workforce. Many women work throughout their adult lives. Although Social

Security always has provided benefits for women, it has taken on added

significance. More women work, pay Social Security taxes and earn credit

toward a monthly income for their retirement. Working women with children

earn Social Security protection for themselves and their families. This

could mean monthly benefits to a woman and her family if she becomes disabled

and can no longer work. If she dies, her survivors may be eligible for

benefits. Although some women choose lifetime careers outside the home,

many women work for a few years, leave the labor force to raise their children,

and then return to work. Some women choose not to work outside their homes.

They usually are covered by Social Security through their husband’s work

and can receive benefits when he retires, becomes disabled or dies. Whether

a woman works, has worked or has never worked, it is important that she

knows exactly what Social Security coverage means to her. She also should

know about Social Security coverage for anyone she may hire as a household

worker or provider of childcare. She needs to know what to do if she changes

her name. And she needs to know that if she receives a pension for work

not covered by Social Security, her Social Security benefits could be affected.

Unemployment Compensation

Unemployment insurance provides workers,

whose jobs have been terminated through no fault of their own. Monetary

payments for a given period of time or until they find a new job. Unemployment

payments are intended to provide an unemployed worker time to find a new

job equivalent to the one lost without major financial distress. Without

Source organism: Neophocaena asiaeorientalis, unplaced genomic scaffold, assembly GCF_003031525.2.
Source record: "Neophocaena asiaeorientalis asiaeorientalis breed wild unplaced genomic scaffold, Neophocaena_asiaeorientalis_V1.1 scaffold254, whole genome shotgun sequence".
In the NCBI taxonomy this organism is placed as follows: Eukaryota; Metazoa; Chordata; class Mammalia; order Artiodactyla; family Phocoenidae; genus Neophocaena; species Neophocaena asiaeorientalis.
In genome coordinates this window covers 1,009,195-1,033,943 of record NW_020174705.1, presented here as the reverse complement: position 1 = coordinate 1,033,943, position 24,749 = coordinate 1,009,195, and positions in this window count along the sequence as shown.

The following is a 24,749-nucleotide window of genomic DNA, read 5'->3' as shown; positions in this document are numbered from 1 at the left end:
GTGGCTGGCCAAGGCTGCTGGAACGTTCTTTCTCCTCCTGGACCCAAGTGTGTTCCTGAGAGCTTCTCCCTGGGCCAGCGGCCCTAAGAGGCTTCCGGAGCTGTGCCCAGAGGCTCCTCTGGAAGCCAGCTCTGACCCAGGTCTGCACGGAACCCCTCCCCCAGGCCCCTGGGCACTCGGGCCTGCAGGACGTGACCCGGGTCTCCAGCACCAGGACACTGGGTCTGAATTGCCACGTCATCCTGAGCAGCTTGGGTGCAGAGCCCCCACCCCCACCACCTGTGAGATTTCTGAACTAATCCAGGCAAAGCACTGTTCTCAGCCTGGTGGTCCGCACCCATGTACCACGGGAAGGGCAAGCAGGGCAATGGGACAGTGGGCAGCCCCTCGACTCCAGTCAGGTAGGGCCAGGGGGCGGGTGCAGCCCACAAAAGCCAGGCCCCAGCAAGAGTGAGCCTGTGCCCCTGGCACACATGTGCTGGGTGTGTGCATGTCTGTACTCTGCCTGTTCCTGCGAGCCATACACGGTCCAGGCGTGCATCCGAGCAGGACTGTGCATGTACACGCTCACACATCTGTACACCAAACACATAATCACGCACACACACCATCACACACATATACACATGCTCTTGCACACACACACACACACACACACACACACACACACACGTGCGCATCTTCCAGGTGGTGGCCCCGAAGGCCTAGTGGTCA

employment compensation many workers would be forced to take jobs for which

they were overqualified or end up on welfare. Unemployment compensation

has also been justified in terms of providing the economy with consumer

spending during periods of economic adjustment.

Unemployment compensation is a form of

insurance designed to provide funds to employees who have lost their jobs

and are seeking other jobs. Title IX of the Social Security Act of 1935

requires employers to pay taxes for unemployment compensation. The law

was written in such a manner as to encourage individual states to establish

their own unemployment systems. If a state established its own unemployment

compensation system according to prescribed federal standards, the proceeds

of the unemployment taxes paid an employer go to the state. By 1937, all

states and the District of Columbia had adopted acceptable unemployment

compensation plans.

Employees who have been working in employment

covered by the Social Security Act and who are laid off may be eligible

for unemployment insurance benefits during their unemployment for a period

up to twenty-six weeks. Eligible persons must submit an application for

unemployment compensation with their state employment agency, register

for available work and be willing to accept any suitable employment that

may be offered to them. However, the term suitable permits individuals

to enjoy considerable discretion in accepting or rejecting job offers.

The amount of the compensation that workers are eligible to receive which

varies among states, is determined by their previous wage rates and previous